The Paul Revere House, built c.1680, was the colonial home of American patriot Paul Revere during the time of the American Revolution. A National Historic Landmark since 1961, it is located at 19 North Square, Boston, Massachusetts, in the city's North End, and is now operated as a nonprofit museum by the Paul Revere Memorial Association. An admission fee is charged.


A purlin is a longitudinal, horizontal, structural member in a roof. In traditional timber framing there are three basic types of purlin: purlin plate, principal purlin, and common purlin.

Fairbanks House (Dedham, Massachusetts) United States historic place

The Fairbanks House in Dedham, Massachusetts is a historic house built ca. 1641, making it the oldest surviving timber-frame house in North America that has been verified by dendrochronology testing. Puritan settler Jonathan Fairbanks constructed the farm house for his wife Grace and their family. The house was occupied and then passed down through eight generations of the family until the early 20th century. Over several centuries the original portion was expanded as architectural styles changed and the family grew.

Domestic roof construction

Domestic roof construction is the framing and roof covering which is found on most detached houses in cold and temperate climates. Such roofs are built with mostly timber, take a number of different shapes, and are covered with a variety of materials.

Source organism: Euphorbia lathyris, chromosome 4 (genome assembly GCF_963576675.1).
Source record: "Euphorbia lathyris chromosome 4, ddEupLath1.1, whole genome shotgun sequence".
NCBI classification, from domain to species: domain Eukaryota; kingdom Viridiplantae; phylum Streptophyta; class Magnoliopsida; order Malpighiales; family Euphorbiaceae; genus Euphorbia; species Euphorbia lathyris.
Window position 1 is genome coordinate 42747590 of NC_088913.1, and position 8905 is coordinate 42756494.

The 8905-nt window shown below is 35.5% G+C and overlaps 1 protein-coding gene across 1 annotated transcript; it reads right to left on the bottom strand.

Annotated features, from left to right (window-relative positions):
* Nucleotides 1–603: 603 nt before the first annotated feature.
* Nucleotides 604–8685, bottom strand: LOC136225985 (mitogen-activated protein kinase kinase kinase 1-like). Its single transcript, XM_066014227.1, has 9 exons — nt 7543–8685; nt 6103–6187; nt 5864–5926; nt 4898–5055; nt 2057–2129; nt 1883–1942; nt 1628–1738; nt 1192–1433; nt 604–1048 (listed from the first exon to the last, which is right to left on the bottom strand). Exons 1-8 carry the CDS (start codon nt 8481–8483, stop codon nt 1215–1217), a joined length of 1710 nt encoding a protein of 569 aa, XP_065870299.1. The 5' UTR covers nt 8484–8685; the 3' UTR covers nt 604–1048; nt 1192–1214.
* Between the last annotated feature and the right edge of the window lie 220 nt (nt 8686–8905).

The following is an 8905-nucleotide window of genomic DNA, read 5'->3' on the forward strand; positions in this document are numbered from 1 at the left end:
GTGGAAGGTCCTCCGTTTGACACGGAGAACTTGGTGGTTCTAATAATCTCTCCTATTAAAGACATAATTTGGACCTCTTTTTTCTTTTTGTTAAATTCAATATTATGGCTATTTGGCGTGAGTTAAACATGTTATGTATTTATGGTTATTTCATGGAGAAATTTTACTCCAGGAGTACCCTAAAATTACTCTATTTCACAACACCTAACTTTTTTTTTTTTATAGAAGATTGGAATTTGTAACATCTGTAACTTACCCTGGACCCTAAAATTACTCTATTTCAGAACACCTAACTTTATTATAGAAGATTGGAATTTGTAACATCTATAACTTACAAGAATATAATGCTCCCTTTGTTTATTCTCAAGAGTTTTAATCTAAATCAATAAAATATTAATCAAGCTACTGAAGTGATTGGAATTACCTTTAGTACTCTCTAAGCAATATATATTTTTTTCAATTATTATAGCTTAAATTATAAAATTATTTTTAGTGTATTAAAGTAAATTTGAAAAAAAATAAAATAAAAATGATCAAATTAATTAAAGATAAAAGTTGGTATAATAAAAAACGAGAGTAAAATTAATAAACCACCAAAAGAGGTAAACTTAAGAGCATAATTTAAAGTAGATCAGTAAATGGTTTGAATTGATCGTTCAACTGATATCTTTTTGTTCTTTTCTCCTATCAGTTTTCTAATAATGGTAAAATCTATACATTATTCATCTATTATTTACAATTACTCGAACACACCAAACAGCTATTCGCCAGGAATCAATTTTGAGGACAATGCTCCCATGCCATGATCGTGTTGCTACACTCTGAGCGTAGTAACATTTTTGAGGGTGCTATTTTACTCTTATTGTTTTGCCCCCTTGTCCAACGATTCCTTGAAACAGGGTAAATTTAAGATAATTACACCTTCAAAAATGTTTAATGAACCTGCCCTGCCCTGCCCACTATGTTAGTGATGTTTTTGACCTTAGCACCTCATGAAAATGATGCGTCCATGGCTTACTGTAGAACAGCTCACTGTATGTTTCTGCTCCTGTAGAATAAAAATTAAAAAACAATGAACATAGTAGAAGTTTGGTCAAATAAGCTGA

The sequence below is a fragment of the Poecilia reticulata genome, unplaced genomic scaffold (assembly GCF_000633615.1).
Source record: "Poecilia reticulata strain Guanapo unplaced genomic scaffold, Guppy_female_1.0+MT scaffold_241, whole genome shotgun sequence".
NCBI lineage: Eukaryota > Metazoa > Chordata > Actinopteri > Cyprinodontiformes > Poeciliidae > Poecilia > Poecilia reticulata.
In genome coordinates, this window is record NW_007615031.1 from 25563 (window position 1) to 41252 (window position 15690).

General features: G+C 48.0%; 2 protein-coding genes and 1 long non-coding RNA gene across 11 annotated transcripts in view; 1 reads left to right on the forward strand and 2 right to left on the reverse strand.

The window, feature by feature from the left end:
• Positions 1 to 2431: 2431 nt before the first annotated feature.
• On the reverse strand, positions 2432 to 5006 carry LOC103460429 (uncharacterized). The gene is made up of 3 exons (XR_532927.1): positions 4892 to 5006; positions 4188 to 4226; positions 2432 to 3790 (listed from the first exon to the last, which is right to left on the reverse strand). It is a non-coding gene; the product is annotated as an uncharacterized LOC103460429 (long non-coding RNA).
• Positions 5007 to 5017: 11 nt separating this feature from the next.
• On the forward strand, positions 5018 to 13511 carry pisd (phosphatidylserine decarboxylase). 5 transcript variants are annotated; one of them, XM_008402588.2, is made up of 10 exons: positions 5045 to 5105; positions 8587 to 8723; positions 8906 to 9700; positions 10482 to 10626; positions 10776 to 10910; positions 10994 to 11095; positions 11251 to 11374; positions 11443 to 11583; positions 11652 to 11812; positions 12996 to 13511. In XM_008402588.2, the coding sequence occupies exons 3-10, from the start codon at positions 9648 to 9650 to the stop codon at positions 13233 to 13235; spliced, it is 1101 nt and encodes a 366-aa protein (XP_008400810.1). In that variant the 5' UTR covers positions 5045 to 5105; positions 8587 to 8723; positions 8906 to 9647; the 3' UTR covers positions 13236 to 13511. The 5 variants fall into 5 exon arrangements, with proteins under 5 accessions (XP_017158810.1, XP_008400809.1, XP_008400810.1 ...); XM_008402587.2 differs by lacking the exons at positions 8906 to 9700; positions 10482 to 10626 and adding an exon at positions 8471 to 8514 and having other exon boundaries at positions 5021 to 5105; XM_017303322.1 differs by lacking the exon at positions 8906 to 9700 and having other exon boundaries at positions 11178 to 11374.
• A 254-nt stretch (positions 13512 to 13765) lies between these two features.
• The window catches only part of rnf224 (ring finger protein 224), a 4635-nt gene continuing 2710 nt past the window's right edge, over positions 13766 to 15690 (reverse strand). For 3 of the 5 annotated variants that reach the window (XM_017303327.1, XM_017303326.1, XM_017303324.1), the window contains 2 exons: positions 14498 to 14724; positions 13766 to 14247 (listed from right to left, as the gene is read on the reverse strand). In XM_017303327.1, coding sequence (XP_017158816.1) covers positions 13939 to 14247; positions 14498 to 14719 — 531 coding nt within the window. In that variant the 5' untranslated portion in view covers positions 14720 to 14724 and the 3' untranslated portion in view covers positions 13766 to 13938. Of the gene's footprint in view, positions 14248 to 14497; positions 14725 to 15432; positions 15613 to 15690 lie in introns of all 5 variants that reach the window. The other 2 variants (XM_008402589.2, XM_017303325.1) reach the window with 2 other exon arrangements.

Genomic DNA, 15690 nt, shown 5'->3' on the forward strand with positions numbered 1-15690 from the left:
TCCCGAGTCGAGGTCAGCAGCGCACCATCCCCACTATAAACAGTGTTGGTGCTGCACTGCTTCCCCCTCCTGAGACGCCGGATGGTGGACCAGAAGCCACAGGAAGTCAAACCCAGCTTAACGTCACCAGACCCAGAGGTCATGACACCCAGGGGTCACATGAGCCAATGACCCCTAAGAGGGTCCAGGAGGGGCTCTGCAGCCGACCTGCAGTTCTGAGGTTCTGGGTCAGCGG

Parson Capen House United States historic place

The Parson Capen House is a historic house in Topsfield, Massachusetts, that was built in 1694. It has drawn attention as an example of early colonial architecture and due to its well-preserved condition compared to other houses built at that time.

Australian residential architectural styles

Australian residential architectural styles have evolved significantly over time, from the early days of structures made from relatively cheap and imported corrugated iron to more sophisticated styles borrowed from other countries, such as the Victorian style from the United Kingdom, the Georgian style from North America and Europe and the Californian bungalow from the United States. A common feature of the Australian home is the use of fencing in front gardens, also common in both the UK and the US.

King post

A king post is a central vertical post used in architectural or bridge designs, working in tension to support a beam below from a truss apex above.

Timber roof truss

A timber roof truss is a structural framework of timbers designed to bridge the space above a room and to provide support for a roof. Trusses usually occur at regular intervals, linked by longitudinal timbers such as purlins. The space between each truss is known as a bay.